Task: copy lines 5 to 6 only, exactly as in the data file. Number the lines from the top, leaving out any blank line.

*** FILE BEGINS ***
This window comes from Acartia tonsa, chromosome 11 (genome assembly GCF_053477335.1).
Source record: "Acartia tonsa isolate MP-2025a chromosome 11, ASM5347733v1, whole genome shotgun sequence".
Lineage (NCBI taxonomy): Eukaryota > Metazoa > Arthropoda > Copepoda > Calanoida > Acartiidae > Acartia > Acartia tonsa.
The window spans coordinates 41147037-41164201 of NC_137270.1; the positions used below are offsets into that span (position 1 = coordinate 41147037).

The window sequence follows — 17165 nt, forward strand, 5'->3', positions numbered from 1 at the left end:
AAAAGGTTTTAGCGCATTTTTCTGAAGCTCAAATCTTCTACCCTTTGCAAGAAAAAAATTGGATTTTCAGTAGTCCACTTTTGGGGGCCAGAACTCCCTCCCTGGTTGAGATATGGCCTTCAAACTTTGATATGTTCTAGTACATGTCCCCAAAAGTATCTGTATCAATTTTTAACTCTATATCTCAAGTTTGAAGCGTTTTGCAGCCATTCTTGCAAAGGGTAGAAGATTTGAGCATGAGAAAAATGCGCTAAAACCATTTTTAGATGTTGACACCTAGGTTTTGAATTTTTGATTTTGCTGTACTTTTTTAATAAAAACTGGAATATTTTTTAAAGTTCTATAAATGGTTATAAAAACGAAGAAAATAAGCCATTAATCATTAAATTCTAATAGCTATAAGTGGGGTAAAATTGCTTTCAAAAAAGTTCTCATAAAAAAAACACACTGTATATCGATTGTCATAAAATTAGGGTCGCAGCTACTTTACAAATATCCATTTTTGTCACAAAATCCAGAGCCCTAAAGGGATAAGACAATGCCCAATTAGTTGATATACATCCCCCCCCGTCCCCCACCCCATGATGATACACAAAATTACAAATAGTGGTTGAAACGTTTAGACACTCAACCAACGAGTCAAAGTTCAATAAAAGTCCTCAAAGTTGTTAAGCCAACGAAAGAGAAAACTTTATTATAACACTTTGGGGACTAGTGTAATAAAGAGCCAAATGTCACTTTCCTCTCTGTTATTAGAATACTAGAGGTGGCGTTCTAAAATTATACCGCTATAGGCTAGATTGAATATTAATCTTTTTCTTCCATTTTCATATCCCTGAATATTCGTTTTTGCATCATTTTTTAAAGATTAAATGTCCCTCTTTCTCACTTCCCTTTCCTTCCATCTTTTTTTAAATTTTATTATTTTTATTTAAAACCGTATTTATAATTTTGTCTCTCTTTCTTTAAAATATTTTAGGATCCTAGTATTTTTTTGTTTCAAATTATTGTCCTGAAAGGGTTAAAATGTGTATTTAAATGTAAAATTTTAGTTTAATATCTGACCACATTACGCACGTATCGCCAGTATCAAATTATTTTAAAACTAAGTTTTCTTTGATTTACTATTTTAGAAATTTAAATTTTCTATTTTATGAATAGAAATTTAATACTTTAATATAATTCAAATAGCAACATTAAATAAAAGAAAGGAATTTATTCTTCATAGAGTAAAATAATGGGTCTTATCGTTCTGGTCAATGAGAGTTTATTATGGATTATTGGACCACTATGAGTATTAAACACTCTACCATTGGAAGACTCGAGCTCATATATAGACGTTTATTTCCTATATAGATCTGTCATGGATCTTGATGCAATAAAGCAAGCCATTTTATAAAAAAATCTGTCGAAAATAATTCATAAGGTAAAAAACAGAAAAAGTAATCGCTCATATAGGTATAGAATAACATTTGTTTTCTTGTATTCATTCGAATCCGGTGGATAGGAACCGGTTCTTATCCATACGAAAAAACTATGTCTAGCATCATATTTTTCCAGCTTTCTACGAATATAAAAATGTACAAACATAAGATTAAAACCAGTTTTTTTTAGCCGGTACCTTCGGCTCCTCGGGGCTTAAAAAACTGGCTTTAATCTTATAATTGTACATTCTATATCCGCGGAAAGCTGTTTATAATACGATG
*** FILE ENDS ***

The window sequence follows — 17165 nt, forward strand, 5'->3', positions numbered from 1 at the left end:
AAAAGGTTTTAGCGCATTTTTCTGAAGCTCAAATCTTCTACCCTTTGCAAGAAAAAAATTGGATTTTCAGTAGTCCACTTTTGGGGGCCAGAACTCCCTCCCTGGTTGAGATATGGCCTTCAAACTTTGATATGTTCTAGTACATGTCCCCAAAAGTATCTGTATCAATTTTTAACTCTATATCTCAAGTTTGAAGCGTTTTGCAGCCATTCTTGCAAAGGGTAGAAGATTTGAGCATGAGAAAAATGCGCTAAAACCATTTTTAGATGTTGACACCTAGGTTTTGAATTTTTGATTTTGCTGTACTTTTTTAATAAAAACTGGAATATTTTTTAAAGTTCTATAAATGGTTATAAAAACGAAGAAAATAAGCCATTAATCATTAAATTCTAATAGCTATAAGTGGGGTAAAATTGCTTTCAAAAAAGTTCTCATAAAAAAAACACACTGTATATCGATTGTCATAAAATTAGGGTCGCAGCTACTTTACAAATATCCATTTTTGTCACAAAATCCAGAGCCCTAAAGGGATAAGACAATGCCCAATTAGTTGATATACATCCCCCCCCGTCCCCCACCCCATGATGATACACAAAATTACAAATAGTGGTTGAAACGTTTAGACACTCAACCAACGAGTCAAAGTTCAATAAAAGTCCTCAAAGTTGTTAAGCCAACGAAAGAGAAAACTTTATTATAACACTTTGGGGACTAGTGTAATAAAGAGCCAAATGTCACTTTCCTCTCTGTTATTAGAATACTAGAGGTGGCGTTCTAAAATTATACCGCTATAGGCTAGATTGAATATTAATCTTTTTCTTCCATTTTCATATCCCTGAATATTCGTTTTTGCATCATTTTTTAAAGATTAAATGTCCCTCTTTCTCACTTCCCTTTCCTTCCATCTTTTTTTAAATTTTATTATTTTTATTTAAAACCGTATTTATAATTTTGTCTCTCTTTCTTTAAAATATTTTAGGATCCTAGTATTTTTTTGTTTCAAATTATTGTCCTGAAAGGGTTAAAATGTGTATTTAAATGTAAAATTTTAGTTTAATATCTGACCACATTACGCACGTATCGCCAGTATCAAATTATTTTAAAACTAAGTTTTCTTTGATTTACTATTTTAGAAATTTAAATTTTCTATTTTATGAATAGAAATTTAATACTTTAATATAATTCAAATAGCAACATTAAATAAAAGAAAGGAATTTATTCTTCATAGAGTAAAATAATGGGTCTTATCGTTCTGGTCAATGAGAGTTTATTATGGATTATTGGACCACTATGAGTATTAAACACTCTACCATTGGAAGACTCGAGCTCATATATAGACGTTTATTTCCTATATAGATCTGTCATGGATCTTGATGCAATAAAGCAAGCCATTTTATAAAAAAATCTGTCGAAAATAATTCATAAGGTAAAAAACAGAAAAAGTAATCGCTCATATAGGTATAGAATAACATTTGTTTTCTTGTATTCATTCGAATCCGGTGGATAGGAACCGGTTCTTATCCATACGAAAAAACTATGTCTAGCATCATATTTTTCCAGCTTTCTACGAATATAAAAATGTACAAACATAAGATTAAAACCAGTTTTTTTTAGCCGGTACCTTCGGCTCCTCGGGGCTTAAAAAACTGGCTTTAATCTTATAATTGTACATTCTATATCCGCGGAAAGCTGTTTATAATACGATG